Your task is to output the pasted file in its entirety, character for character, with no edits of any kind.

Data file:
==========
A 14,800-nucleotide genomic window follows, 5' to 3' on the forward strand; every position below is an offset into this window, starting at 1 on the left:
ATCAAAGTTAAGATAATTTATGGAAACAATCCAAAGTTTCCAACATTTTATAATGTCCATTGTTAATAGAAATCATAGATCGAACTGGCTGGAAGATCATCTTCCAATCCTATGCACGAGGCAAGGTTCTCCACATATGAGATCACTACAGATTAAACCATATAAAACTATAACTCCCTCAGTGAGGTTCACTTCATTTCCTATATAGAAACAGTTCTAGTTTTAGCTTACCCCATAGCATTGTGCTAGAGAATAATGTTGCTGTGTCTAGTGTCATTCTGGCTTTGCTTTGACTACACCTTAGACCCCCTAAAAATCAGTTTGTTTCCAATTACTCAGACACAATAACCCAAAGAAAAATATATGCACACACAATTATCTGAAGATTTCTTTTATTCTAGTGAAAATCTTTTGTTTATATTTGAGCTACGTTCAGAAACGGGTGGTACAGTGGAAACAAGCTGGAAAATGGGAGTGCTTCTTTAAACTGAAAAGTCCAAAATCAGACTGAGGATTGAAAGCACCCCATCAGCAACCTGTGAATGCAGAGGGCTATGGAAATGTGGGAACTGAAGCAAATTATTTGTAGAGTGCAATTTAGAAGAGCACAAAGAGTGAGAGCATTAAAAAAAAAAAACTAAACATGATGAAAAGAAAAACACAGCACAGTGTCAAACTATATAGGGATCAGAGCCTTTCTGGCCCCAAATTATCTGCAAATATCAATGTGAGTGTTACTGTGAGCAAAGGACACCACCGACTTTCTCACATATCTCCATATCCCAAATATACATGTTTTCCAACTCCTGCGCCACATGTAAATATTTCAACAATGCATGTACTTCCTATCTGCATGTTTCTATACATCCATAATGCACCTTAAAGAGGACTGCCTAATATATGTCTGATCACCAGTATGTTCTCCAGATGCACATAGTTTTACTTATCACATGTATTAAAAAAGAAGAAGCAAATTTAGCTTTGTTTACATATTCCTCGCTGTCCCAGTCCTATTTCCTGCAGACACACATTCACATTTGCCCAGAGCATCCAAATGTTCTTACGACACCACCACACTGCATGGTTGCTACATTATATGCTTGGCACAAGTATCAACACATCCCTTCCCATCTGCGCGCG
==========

A 14,800-nucleotide genomic window follows, 5' to 3' on the forward strand; every position below is an offset into this window, starting at 1 on the left:
ATCAAAGTTAAGATAATTTATGGAAACAATCCAAAGTTTCCAACATTTTATAATGTCCATTGTTAATAGAAATCATAGATCGAACTGGCTGGAAGATCATCTTCCAATCCTATGCACGAGGCAAGGTTCTCCACATATGAGATCACTACAGATTAAACCATATAAAACTATAACTCCCTCAGTGAGGTTCACTTCATTTCCTATATAGAAACAGTTCTAGTTTTAGCTTACCCCATAGCATTGTGCTAGAGAATAATGTTGCTGTGTCTAGTGTCATTCTGGCTTTGCTTTGACTACACCTTAGACCCCCTAAAAATCAGTTTGTTTCCAATTACTCAGACACAATAACCCAAAGAAAAATATATGCACACACAATTATCTGAAGATTTCTTTTATTCTAGTGAAAATCTTTTGTTTATATTTGAGCTACGTTCAGAAACGGGTGGTACAGTGGAAACAAGCTGGAAAATGGGAGTGCTTCTTTAAACTGAAAAGTCCAAAATCAGACTGAGGATTGAAAGCACCCCATCAGCAACCTGTGAATGCAGAGGGCTATGGAAATGTGGGAACTGAAGCAAATTATTTGTAGAGTGCAATTTAGAAGAGCACAAAGAGTGAGAGCATTAAAAAAAAAAAACTAAACATGATGAAAAGAAAAACACAGCACAGTGTCAAACTATATAGGGATCAGAGCCTTTCTGGCCCCAAATTATCTGCAAATATCAATGTGAGTGTTACTGTGAGCAAAGGACACCACCGACTTTCTCACATATCTCCATATCCCAAATATACATGTTTTCCAACTCCTGCGCCACATGTAAATATTTCAACAATGCATGTACTTCCTATCTGCATGTTTCTATACATCCATAATGCACCTTAAAGAGGACTGCCTAATATATGTCTGATCACCAGTATGTTCTCCAGATGCACATAGTTTTACTTATCACATGTATTAAAAAAGAAGAAGCAAATTTAGCTTTGTTTACATATTCCTCGCTGTCCCAGTCCTATTTCCTGCAGACACACATTCACATTTGCCCAGAGCATCCAAATGTTCTTACGACACCACCACACTGCATGGTTGCTACATTATATGCTTGGCACAAGTATCAACACATCCCTTCCCATCTGCGCGCG